The case of Teresa Lewis is one of dozens of skirmishes in U.S. death penalty states spawned by the Supreme Court's 2002 decision outlawing capital punishment for the mentally retarded. In the years since the Atkins ruling, an estimated 7 percent of condemned prisoners have filed claims on the basis of mental retardation, with about 40 percent succeeding in getting their death sentences overturned.
Central to these battles are opposing experts in forensic psychology. Their role illustrates the fundamental problem with science in court. The law asks a simple, black-and-white question: Is this person's IQ above or below the magic threshold for mental retardation (typically, an IQ score of 70)? Lewis scored 73 and 70 on IQ tests administered since her trial. Such minimal score differences are within the range of random fluctuations and are practically meaningless in a clinical context. But in the legal context, they can be the difference between life and death.
Psychology, in contrast to the law, sees nuances and shades of gray. An IQ score is only one data point, and must be combined with other relevant information to give a meaningful picture of a person's functional capacities. Here, a central issue is Lewis's personality style.
Lewis was sentenced to die under the theory that she masterminded the killing of her husband and stepson for a $350,000 life insurance policy. Although both triggermen received life sentences, Judge Charles Strauss gave Lewis the death penalty, reasoning that she was "clearly the head of this serpent," according to an account in yesterday's Huffington Post.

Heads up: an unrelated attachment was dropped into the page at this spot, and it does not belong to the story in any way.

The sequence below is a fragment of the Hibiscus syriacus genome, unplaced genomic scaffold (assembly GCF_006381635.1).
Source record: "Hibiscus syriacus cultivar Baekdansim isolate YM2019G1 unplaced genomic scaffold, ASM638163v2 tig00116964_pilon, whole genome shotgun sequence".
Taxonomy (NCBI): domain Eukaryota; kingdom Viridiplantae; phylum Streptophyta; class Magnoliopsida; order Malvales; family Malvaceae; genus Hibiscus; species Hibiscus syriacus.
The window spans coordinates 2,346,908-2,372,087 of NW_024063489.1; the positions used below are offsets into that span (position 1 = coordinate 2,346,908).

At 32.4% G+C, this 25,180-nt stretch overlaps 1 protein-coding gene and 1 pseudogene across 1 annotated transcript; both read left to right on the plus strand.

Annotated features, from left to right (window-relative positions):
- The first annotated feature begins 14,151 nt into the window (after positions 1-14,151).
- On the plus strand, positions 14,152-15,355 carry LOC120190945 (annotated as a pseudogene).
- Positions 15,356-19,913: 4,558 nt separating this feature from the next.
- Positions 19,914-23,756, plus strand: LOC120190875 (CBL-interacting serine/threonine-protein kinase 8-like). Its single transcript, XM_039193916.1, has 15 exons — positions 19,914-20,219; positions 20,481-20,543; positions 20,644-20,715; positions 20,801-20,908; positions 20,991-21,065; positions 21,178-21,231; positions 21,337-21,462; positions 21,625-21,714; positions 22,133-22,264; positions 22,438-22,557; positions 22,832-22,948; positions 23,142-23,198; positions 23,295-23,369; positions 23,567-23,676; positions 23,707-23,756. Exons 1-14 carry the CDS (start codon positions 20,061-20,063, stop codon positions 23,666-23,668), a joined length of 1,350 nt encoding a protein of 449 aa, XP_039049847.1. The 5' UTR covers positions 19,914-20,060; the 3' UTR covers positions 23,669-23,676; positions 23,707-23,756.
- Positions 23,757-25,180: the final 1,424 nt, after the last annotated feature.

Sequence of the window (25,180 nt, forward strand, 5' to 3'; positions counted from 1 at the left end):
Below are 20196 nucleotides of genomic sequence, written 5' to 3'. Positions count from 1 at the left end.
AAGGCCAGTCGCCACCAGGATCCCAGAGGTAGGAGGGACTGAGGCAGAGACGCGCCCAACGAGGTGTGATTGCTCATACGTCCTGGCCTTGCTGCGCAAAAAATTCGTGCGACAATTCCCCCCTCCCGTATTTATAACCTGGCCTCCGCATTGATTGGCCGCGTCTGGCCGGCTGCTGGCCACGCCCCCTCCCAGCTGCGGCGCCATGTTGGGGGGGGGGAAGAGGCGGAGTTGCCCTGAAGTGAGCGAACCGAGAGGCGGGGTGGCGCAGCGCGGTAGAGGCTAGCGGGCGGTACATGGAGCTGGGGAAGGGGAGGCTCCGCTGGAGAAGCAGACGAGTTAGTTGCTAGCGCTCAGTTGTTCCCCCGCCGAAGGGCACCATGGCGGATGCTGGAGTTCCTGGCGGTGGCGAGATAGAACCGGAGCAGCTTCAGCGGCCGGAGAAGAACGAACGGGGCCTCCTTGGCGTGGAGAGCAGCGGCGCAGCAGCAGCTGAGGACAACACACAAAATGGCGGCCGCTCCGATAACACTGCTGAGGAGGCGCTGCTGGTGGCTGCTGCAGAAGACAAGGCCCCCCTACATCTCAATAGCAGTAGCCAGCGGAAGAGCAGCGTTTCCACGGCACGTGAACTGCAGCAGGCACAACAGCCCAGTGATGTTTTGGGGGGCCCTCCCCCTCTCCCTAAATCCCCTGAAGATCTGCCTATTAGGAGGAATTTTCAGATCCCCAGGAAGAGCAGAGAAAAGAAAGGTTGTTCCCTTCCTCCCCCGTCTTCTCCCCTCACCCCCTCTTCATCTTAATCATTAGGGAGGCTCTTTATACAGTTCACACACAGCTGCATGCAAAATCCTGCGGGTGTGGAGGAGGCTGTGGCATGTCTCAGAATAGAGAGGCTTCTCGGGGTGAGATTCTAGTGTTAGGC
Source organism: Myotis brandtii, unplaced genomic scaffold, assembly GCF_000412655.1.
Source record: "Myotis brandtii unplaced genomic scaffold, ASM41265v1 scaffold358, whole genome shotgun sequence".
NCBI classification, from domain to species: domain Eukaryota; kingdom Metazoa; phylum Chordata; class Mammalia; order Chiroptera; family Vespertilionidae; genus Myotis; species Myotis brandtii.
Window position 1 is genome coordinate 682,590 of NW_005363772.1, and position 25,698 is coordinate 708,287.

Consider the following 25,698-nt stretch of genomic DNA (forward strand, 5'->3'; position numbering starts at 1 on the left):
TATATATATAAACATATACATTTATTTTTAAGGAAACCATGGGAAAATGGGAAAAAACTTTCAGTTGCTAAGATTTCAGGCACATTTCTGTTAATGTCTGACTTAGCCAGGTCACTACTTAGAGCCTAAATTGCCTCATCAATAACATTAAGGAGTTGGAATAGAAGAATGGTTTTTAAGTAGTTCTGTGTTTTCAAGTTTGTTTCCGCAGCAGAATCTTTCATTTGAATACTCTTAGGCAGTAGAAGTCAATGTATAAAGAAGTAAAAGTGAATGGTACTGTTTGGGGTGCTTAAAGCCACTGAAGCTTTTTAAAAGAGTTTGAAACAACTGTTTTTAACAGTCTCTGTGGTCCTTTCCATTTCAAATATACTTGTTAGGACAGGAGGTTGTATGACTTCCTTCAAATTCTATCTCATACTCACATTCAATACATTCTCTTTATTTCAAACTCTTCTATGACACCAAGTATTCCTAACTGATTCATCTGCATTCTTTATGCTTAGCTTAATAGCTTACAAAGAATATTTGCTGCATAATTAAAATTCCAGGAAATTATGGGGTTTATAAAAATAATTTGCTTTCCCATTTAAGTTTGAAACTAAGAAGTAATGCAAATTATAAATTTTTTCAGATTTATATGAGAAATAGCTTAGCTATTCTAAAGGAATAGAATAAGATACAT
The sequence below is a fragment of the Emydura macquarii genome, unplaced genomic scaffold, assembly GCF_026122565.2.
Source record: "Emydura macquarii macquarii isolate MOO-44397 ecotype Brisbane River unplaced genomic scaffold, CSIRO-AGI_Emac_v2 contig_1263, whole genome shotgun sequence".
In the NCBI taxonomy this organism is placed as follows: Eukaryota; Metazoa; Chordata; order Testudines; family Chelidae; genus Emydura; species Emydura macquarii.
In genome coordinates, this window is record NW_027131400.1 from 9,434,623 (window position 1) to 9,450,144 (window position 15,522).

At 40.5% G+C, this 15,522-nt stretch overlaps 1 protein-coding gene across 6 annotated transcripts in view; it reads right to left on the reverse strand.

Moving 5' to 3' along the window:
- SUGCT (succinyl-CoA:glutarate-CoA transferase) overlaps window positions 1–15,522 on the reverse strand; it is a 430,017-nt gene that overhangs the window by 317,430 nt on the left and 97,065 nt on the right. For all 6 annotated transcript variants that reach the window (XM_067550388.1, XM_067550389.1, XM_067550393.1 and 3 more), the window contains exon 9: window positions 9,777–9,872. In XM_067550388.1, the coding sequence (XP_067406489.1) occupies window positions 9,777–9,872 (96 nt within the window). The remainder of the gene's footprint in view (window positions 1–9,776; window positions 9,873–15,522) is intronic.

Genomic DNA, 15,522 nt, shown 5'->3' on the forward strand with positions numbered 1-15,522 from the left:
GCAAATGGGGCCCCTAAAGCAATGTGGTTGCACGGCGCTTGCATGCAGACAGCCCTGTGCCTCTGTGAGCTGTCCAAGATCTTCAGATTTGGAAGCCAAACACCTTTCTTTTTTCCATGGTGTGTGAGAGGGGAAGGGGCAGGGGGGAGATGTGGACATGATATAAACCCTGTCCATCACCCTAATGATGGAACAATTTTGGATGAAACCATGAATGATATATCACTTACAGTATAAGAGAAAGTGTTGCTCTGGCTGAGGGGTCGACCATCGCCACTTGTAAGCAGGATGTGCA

But new evidence suggests Lewis may have been manipulated into the crime. In a letter written before he killed himself in prison, gunman Matthew Shallenberger said the crime was entirely his idea, and he deliberately manipulated Lewis because he needed money and she "was an easy target."
Three forensic psychology experts have diagnosed Lewis with a dependent personality disorder. She is reportedly so dependent on others that she cannot make even simple decisions such as what to buy at the grocery store. Lewis's chaplain at Fluvanna Correctional Center for Women similarly described Lewis in a Newsweek essay appealing for clemency as "slow and overly eager to please -- an easy mark, in other words, for a con."
The state Supreme Court, a U.S. District Court, and, most recently, a U.S. Court of Appeals, have all upheld the death sentence. The execution, which will be Virginia's first killing of a woman in almost a century, is set for Sept. 23. She gets to choose between the electric chair or lethal injection.
Perhaps she should choose the latter; Kentucky, Oklahoma, and some other states may have to delay executions due to a shortage of one of the drugs in their lethal cocktails.
Related blog post (with additional links to resources):
- Atkins claims: Did Texas psychologist skew data for death? (Jan. 10, 2010)